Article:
After moving back to the UK earlier this year, one of the things I’d said I’d like to do was see more of the country I’m from.
Edinburgh has always been high on my list of places to go so I asked my sister to join me and we decided to get a train direct from London into Edinburgh central. We stayed at the Ibis on the Royal Mile which is very centrally located, but I found Edinburgh easy enough to get around that any hotels/apartments out of town wouldn’t be that much of a hassle to commute from.
Below is a breakdown of what we got up to which includes:
- Edinburgh Castle
- Arthur’s Seat
- Greyfriar’s Kirkyard
- Ghost Walks
- St Giles Cathedral
- Writer’s Museum
As we went up on a weeknight after work, we didn’t get there until the evening, so all we could fit in was a meal before bed. We decided to go to David Bann which is a vegetarian restaurant. It was delicious. I started with thai fritters of marinated tofu and broccoli followed by aubergine, chick pea and cashew koftas. The prices are good too, ranging from £7.25-12.75 for a main meal.
Our first, full day in Edinburgh was supposed to be the best weather so we chose this day to do the trek up to Arthur’s Peak. At the bottom of the Royal Mile, the main historical road in Edinburgh, is Holyrood Palace. This is where the royal family used to stay if they’re ever in town and costs to look around. We looked at it through the gates then made our way behind it to Holyrood park which is the site of an ancient volcano. At the bottom of the hills was a beautiful lake overlooked by the remains of a chapel where monks looked after the diseased.
Walking up to the top of the hill, Arthur’s Seat, isn’t too hard and can be easily managed so long as the weather’s not too bad. We had light rain during our traverse up and it made the stone pathways slippery to use, especially coming down! From the top however, you can see all around you. There’s a monument pointing to all directions with information as to what’s on the horizon and on a good day you can see snow capped mountains in the far distance beyond the city.
After all that climbing we needed a warming drink of cocoa. We went back up the Royal Mile and defrosted ourselves in Mimi’s Bakehouse. They do lovely cakes and a classic cocoa with cream and marshmallows.
Further up the Mile is St Giles Cathedral. If you’d like to take any pictures in the cathedral you pay some money to receive a pass. Walking around the place you can see why you’d want to! They have gorgeous stained glass windows and old statues of famous figures. It was a beautiful place, and well worth stopping by.
If you’re interested in authors and books, you’ll want to check out the Writer’s Museum situated in a beautiful old building in a back street off of the Royal Mile. Here they had belongings and books of Robert Burns, Sir Walter Scott, and Robert Louis Stevenson. This place runs on donations alone and I fear it’s running low on funds so if you do go there please donate! The house is broken down into separate areas for each author. I found the basement most interesting as it was all about Robert Louis Stevenson’s life which was so ‘recent’ that photos exist. This is the man who wrote Treasure Island before travelling abroad. He was very interesting to learn about and see pictures of the Samoan island he ‘retired’ to.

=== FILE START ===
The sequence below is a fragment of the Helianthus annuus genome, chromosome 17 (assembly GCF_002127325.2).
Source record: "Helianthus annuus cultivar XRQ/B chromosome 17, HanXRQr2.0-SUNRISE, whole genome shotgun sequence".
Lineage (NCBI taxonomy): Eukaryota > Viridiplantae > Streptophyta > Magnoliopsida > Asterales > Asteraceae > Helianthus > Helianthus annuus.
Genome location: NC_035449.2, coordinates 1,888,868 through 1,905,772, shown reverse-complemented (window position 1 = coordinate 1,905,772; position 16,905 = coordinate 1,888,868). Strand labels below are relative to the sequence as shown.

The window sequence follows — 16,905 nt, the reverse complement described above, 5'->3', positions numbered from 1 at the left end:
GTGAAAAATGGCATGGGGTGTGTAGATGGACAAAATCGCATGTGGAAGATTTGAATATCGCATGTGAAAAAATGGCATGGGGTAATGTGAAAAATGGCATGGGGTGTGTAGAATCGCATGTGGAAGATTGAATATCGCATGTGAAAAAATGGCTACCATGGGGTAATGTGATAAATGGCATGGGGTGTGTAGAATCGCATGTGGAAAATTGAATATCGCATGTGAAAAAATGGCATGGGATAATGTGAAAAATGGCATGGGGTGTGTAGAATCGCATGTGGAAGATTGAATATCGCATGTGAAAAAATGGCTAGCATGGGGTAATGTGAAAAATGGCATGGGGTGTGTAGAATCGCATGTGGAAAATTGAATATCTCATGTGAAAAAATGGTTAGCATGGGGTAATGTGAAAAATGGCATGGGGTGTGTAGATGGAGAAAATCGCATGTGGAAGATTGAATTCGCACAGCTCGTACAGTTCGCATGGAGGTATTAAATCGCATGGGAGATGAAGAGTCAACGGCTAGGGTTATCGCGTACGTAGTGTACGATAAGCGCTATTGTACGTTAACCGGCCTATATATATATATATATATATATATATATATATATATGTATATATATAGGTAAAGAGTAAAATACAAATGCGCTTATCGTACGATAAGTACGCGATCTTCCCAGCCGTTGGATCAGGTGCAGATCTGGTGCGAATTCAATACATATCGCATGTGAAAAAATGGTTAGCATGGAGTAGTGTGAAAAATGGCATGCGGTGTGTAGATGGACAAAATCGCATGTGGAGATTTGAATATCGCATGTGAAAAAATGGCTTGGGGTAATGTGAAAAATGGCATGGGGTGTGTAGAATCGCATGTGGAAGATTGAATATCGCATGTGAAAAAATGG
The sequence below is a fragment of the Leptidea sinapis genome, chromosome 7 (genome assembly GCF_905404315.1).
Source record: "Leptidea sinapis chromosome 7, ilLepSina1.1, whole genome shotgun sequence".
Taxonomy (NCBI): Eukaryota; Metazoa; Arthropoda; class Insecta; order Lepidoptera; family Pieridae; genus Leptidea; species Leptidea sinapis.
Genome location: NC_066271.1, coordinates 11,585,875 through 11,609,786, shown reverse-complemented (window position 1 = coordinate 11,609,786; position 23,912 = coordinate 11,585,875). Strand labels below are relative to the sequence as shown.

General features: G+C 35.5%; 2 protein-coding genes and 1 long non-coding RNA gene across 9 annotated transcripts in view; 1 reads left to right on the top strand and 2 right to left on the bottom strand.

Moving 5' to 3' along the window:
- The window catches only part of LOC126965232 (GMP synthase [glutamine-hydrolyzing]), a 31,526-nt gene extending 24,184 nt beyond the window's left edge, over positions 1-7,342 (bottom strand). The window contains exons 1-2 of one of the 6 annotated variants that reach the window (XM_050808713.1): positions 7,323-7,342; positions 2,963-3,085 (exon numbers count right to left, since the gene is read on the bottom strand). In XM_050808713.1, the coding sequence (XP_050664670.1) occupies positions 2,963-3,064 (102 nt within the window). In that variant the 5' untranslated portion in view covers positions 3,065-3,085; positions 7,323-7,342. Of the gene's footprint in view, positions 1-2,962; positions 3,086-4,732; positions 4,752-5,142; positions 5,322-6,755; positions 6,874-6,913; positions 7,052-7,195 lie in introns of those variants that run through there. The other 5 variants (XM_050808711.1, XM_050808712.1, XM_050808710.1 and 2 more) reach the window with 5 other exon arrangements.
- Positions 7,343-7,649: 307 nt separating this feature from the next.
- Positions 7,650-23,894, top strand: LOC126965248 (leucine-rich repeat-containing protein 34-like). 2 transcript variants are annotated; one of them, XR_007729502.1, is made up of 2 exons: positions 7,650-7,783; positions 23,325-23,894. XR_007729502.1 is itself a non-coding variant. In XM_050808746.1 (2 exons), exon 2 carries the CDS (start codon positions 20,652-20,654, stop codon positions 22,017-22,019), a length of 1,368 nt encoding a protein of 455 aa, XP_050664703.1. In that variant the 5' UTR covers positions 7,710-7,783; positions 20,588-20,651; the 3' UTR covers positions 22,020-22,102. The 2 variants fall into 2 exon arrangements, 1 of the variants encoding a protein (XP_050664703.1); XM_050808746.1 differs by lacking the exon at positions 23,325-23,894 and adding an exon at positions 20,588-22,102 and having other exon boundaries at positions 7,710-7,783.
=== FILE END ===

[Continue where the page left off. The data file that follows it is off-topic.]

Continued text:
Edinburgh Castle will always be on your list when visiting Edinburgh. I seriously believe you could spend a whole day here, the place is huge.
We rented an audio guide for a few pounds which was really helpful giving out info about each numbered plaque. My favourite part of the castle was right at the top; St Margaret’s Chapel. This tiny building was built around 1130 and has a couple tiny windows. This place is so cute and you can still get married in it. Beautiful.
Something I suggest all visitors do is stay out after dark and go on a ghost tour. There are a few out there but we went with a Free Ghost Tour after seeing such great reviews about it. We had Artemis, the brilliant girl who has a talent of telling stories. We walked down side streets and around central roads hearing gruesome tales of grave-robbing, cannibalism, and witch hunts.
My final suggestion is Greyfriars Kirkyard. Here is where J.K.Rowling found a few of her Harry Potter names but it’s not only good to go for that, there are some very gothic graves and a good bit of history to the place. One area was even used as a prison at one point when the city couldn’t cope.There’s even the tale of Bobby the dog who stayed by his owner’s grave for years after his passing until Bobby himself died.
I thoroughly enjoyed my time in Edinburgh and would suggest everyone take the time to visit. There are times of the year more special than others such as the Fringe Festival and Tattoo, both in held in August. Be warned though that travelling during these times will lead to extreme prices and also get booked up very quickly!
Area wise I really enjoyed walking around the Old Town for it’s ‘Closes’ and cobbled streets, but also enjoyed the New Town for it’s pubs and restaurants. I really suggest you take a good look around all the areas you can during your trip, and remember…